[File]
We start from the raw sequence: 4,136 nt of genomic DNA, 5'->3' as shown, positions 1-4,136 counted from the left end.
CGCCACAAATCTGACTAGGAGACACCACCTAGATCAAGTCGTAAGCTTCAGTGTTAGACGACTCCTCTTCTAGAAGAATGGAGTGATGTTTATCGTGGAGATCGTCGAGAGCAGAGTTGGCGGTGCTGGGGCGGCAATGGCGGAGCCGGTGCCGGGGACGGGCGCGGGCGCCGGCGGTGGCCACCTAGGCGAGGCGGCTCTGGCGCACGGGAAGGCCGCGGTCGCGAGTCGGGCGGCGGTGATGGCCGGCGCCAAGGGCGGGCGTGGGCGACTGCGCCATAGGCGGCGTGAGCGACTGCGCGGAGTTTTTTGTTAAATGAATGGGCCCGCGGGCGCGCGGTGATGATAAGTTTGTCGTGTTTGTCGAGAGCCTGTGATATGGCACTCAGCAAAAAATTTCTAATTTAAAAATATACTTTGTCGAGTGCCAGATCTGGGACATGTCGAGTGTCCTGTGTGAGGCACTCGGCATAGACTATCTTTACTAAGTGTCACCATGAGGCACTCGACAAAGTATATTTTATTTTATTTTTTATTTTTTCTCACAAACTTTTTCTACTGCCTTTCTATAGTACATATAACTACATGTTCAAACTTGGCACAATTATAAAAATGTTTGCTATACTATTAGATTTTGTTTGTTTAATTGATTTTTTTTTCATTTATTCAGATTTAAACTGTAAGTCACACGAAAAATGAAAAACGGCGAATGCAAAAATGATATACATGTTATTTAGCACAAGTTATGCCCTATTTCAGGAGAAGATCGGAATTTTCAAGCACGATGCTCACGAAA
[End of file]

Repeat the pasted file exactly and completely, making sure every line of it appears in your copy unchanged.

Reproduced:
We start from the raw sequence: 4,136 nt of genomic DNA, 5'->3' as shown, positions 1-4,136 counted from the left end.
CGCCACAAATCTGACTAGGAGACACCACCTAGATCAAGTCGTAAGCTTCAGTGTTAGACGACTCCTCTTCTAGAAGAATGGAGTGATGTTTATCGTGGAGATCGTCGAGAGCAGAGTTGGCGGTGCTGGGGCGGCAATGGCGGAGCCGGTGCCGGGGACGGGCGCGGGCGCCGGCGGTGGCCACCTAGGCGAGGCGGCTCTGGCGCACGGGAAGGCCGCGGTCGCGAGTCGGGCGGCGGTGATGGCCGGCGCCAAGGGCGGGCGTGGGCGACTGCGCCATAGGCGGCGTGAGCGACTGCGCGGAGTTTTTTGTTAAATGAATGGGCCCGCGGGCGCGCGGTGATGATAAGTTTGTCGTGTTTGTCGAGAGCCTGTGATATGGCACTCAGCAAAAAATTTCTAATTTAAAAATATACTTTGTCGAGTGCCAGATCTGGGACATGTCGAGTGTCCTGTGTGAGGCACTCGGCATAGACTATCTTTACTAAGTGTCACCATGAGGCACTCGACAAAGTATATTTTATTTTATTTTTTATTTTTTCTCACAAACTTTTTCTACTGCCTTTCTATAGTACATATAACTACATGTTCAAACTTGGCACAATTATAAAAATGTTTGCTATACTATTAGATTTTGTTTGTTTAATTGATTTTTTTTTCATTTATTCAGATTTAAACTGTAAGTCACACGAAAAATGAAAAACGGCGAATGCAAAAATGATATACATGTTATTTAGCACAAGTTATGCCCTATTTCAGGAGAAGATCGGAATTTTCAAGCACGATGCTCACGAAA